The calf trade will kick off in earnest over the next fortnight, but the early indications are that prices will hold at similar levels to last year.

Friesian bull calves in Bandon Mart have been selling from €60 to €65/head for lighter calves to an average of €140/head for heavier stock.

“Eighty-kilogramme calves are generally averaging around €140, with 60kg calves making €60 to €65/head,” mart manager Sean Dennehy said.

He said there was good local demand for Herefords and Angus calves, with very little differentiation in prices.

Strong Angus and Hereford bulls are making around €270/head, with heifers generally making €220 to €230/head.

Active shippers

While Dennehy said that the bulk of the calves have been bought to date by farmers, he said shippers were likely to become more active from this week.

“Some shippers have been buying all along, but they should be really kicking in fairly soon,” he said.

Dennehy maintained that the outlook on the calf export trade for the year ahead is very positive.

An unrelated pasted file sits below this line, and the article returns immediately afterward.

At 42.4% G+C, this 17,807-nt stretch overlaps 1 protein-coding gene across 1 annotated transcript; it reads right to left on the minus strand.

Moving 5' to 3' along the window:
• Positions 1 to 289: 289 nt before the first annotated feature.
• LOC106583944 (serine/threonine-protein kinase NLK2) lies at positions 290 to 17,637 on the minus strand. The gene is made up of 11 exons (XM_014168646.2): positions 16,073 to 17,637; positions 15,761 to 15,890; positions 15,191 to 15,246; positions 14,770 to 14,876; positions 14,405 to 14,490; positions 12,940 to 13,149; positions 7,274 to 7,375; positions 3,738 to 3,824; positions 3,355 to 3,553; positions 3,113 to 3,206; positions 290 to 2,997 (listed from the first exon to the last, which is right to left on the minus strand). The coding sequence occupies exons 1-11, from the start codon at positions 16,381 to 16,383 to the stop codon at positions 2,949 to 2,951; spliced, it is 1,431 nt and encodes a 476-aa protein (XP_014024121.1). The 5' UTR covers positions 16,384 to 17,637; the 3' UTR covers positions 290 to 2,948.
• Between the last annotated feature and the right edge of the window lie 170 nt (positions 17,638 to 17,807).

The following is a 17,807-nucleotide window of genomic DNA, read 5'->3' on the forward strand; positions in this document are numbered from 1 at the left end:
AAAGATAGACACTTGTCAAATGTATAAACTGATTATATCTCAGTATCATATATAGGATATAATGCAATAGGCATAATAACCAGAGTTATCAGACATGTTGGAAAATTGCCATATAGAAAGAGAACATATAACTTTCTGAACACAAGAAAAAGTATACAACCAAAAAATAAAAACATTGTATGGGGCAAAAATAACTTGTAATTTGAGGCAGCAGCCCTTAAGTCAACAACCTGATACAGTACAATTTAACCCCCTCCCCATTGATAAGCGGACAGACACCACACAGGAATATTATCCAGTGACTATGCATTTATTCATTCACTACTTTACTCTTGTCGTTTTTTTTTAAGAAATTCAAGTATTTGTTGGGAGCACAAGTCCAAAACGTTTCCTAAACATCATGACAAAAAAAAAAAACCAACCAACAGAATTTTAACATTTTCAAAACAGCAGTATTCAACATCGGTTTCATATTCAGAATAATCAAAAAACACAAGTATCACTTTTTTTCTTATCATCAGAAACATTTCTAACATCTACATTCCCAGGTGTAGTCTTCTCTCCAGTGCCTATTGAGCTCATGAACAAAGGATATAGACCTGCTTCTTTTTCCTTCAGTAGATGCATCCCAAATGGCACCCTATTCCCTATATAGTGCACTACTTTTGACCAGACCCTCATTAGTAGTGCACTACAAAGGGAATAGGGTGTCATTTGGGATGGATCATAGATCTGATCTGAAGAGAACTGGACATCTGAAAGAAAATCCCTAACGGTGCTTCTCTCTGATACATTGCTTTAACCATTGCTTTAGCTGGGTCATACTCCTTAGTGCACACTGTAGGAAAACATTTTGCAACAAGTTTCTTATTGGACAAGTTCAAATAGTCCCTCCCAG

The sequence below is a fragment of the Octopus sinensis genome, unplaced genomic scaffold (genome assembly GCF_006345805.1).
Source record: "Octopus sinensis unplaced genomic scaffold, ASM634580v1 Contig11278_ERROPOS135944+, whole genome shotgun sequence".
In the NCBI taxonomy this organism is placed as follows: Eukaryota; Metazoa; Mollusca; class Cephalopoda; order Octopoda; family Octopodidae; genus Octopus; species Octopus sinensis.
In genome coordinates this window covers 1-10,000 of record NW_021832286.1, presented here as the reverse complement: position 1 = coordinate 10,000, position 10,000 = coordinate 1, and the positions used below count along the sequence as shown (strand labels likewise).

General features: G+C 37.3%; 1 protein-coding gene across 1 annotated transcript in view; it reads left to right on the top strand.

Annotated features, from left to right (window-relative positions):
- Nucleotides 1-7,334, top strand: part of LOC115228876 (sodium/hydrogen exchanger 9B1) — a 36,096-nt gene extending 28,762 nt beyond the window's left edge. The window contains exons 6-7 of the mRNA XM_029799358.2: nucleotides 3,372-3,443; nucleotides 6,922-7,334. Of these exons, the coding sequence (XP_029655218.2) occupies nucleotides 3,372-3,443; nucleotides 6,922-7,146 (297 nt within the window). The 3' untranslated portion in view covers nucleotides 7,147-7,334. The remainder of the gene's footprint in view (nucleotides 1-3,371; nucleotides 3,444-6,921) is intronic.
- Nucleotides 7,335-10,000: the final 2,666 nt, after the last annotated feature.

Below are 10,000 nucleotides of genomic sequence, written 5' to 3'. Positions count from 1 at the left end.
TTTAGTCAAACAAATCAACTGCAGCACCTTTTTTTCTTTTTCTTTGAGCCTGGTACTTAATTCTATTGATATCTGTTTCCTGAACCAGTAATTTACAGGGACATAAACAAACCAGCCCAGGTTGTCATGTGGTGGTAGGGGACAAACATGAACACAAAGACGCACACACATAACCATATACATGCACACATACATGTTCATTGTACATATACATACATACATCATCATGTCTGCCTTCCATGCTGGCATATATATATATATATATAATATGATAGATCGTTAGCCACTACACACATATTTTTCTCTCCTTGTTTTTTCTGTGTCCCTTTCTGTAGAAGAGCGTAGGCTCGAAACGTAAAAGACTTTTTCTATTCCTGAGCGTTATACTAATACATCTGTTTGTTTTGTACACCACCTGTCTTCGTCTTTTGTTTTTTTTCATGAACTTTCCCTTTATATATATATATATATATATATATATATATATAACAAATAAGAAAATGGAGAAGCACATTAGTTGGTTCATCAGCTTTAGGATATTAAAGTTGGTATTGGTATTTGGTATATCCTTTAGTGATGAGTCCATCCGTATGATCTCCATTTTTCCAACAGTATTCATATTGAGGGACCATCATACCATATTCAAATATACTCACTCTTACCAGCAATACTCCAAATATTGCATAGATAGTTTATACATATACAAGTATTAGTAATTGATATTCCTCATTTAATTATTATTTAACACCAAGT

“The prospects for the export trade look good. The feedback from Spain and Holland are that buyers were very happy with the calves they bought last year,” he explained.

'Resist efforts to end exports'

Meanwhile, Irish Creamery Milk Suppliers Association (ICMSA) president Pat McCormack urged the Irish Government to resist efforts to end the calf export trade.

He said the Department of Agriculture also needed to create an alternative outlet for calves from dairy herds by supporting a viable Dairy Beef Calf Scheme.

“We [ICMSA] believe that live calf exports and some form of dairy calf-to-beef can and should operate side by side; they are not mutually exclusive.

"It’s up to the Department to develop that dairy-beef option and that means investing the funding to at least the levels indicated already by the ICMSA,” McCormack said.

In other dairy sector news, an average of more than €2,000/head was paid at Corrin Mart on Friday during the clearance sale of 60 cows.

Sean Leahy of Corrin Mart said there was “serious competition” for the cows, with prices ranging from €1,300/head to €2,820/head.

However, he pointed out that more than 20 cows topped the €2,000/head mark, with the buyers coming from right across the east and south of the country.

“Most lads were buying three, four and five cows,” Leahy said.

“The top prices were paid for good fresh cows, with good EBIs and strong milk solids,” he said.